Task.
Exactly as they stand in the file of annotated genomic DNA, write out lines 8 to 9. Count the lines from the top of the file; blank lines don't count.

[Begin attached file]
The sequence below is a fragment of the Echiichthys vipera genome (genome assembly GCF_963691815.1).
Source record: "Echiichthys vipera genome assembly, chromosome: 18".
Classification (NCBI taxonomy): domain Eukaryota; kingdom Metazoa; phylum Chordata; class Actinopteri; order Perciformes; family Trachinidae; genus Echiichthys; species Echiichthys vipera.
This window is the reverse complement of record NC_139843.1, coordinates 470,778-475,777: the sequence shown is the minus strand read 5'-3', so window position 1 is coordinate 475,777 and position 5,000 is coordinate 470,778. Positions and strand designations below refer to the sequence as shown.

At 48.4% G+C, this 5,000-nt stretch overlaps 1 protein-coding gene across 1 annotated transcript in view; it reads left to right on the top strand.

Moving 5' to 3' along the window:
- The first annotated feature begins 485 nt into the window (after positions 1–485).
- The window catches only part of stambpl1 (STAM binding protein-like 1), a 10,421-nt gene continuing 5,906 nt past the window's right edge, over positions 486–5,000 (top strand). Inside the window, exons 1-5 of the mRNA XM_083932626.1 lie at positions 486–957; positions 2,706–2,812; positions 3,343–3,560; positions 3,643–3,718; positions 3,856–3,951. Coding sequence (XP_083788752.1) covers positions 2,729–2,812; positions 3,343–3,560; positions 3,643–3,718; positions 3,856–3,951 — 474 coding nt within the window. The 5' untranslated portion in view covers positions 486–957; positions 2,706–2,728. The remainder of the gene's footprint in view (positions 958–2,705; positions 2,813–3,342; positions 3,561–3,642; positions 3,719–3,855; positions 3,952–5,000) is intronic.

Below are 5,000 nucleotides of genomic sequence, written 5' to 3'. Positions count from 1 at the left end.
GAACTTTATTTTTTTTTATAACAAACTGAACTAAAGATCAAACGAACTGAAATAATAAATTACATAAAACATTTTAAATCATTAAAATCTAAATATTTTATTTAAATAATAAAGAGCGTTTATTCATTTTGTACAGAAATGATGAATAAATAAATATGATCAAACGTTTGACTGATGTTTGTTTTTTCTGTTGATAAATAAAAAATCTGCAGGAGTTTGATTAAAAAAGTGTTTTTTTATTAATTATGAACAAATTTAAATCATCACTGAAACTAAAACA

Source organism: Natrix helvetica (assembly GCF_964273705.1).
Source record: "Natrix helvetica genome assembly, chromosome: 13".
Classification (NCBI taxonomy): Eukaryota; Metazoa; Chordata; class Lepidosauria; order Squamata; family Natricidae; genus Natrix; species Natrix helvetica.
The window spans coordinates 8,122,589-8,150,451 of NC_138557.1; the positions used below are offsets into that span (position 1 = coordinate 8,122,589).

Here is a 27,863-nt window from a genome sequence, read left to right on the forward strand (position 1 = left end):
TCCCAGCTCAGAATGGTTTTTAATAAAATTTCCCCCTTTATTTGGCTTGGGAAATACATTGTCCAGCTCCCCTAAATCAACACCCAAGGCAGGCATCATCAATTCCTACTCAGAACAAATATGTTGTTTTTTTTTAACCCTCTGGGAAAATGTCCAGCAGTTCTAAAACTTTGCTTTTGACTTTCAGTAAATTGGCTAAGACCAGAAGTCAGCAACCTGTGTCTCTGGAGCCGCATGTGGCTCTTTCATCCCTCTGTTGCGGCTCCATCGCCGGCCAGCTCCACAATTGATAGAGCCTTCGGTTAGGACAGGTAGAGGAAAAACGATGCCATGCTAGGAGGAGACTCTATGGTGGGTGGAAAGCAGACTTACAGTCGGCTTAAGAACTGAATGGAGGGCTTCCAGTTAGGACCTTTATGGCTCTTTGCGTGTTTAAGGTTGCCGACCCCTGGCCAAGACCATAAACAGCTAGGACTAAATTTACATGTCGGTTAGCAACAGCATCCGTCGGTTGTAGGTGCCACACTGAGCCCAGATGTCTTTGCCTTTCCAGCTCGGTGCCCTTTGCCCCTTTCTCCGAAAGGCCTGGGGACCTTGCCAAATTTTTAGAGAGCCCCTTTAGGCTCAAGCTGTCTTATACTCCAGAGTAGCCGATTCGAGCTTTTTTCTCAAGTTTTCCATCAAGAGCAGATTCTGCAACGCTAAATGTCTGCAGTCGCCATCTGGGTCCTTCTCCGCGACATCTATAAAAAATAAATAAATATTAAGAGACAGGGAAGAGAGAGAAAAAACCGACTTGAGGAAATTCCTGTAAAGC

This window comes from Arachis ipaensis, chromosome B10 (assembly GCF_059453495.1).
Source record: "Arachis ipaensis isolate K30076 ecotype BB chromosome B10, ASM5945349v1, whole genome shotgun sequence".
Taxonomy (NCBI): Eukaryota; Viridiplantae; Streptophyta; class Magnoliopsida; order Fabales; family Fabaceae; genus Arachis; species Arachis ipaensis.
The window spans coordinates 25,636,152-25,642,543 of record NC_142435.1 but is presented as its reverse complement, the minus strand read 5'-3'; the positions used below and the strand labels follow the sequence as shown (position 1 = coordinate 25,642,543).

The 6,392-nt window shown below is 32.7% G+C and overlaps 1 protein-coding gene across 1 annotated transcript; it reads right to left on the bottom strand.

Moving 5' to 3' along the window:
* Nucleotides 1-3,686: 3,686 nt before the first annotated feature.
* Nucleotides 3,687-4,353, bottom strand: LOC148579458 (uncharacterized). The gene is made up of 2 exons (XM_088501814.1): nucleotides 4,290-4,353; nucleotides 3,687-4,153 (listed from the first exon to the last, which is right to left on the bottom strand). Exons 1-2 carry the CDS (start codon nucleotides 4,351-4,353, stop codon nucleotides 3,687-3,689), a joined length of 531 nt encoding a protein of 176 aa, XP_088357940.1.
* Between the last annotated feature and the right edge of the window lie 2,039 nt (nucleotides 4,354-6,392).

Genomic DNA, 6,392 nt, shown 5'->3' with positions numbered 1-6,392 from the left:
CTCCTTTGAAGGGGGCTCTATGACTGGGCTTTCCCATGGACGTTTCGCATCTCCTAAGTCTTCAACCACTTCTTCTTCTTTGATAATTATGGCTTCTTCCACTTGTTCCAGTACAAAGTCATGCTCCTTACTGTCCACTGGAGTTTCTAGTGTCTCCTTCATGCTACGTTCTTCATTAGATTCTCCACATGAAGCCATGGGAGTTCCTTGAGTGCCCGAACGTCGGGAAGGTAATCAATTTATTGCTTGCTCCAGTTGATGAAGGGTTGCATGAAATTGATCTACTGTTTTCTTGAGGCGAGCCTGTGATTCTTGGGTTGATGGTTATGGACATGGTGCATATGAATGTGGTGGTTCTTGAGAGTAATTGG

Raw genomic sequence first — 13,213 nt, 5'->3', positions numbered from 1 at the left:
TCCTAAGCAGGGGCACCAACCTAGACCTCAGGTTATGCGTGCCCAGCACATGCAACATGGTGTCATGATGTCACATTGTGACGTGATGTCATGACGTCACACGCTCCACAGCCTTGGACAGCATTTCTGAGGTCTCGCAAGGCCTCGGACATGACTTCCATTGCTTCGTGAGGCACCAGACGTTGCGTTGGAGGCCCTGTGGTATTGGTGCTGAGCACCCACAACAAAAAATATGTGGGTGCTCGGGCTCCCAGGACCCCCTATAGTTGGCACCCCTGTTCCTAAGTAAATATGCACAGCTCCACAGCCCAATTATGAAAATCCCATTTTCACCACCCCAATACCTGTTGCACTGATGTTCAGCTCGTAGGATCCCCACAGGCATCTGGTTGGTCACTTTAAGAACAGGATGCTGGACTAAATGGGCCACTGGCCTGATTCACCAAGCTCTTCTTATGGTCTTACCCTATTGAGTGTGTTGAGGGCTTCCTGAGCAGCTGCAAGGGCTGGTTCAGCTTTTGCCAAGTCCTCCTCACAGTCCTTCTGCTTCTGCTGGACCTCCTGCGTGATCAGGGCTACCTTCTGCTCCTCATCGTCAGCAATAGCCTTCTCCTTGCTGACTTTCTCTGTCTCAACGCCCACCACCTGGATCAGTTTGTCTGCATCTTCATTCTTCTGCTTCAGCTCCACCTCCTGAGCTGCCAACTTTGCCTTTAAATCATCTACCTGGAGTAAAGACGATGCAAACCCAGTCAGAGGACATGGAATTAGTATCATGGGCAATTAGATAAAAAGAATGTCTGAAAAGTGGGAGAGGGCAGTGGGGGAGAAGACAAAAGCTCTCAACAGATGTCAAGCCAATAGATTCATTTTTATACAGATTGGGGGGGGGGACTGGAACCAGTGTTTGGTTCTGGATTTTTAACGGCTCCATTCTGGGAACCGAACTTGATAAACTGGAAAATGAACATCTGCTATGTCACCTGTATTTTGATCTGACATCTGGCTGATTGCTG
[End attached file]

- The window catches only part of stambpl1 (STAM binding protein-like 1), a 10,421-nt gene continuing 5,906 nt past the window's right edge, over positions 486–5,000 (top strand). Inside the window, exons 1-5 of the mRNA XM_083932626.1 lie at positions 486–957; positions 2,706–2,812; positions 3,343–3,560; positions 3,643–3,718; positions 3,856–3,951. Coding sequence (XP_083788752.1) covers positions 2,729–2,812; positions 3,343–3,560; positions 3,643–3,718; positions 3,856–3,951 — 474 coding nt within the window. The 5' untranslated portion in view covers positions 486–957; positions 2,706–2,728. The remainder of the gene's footprint in view (positions 958–2,705; positions 2,813–3,342; positions 3,561–3,642; positions 3,719–3,855; positions 3,952–5,000) is intronic.

Below are 5,000 nucleotides of genomic sequence, written 5' to 3'. Positions count from 1 at the left end.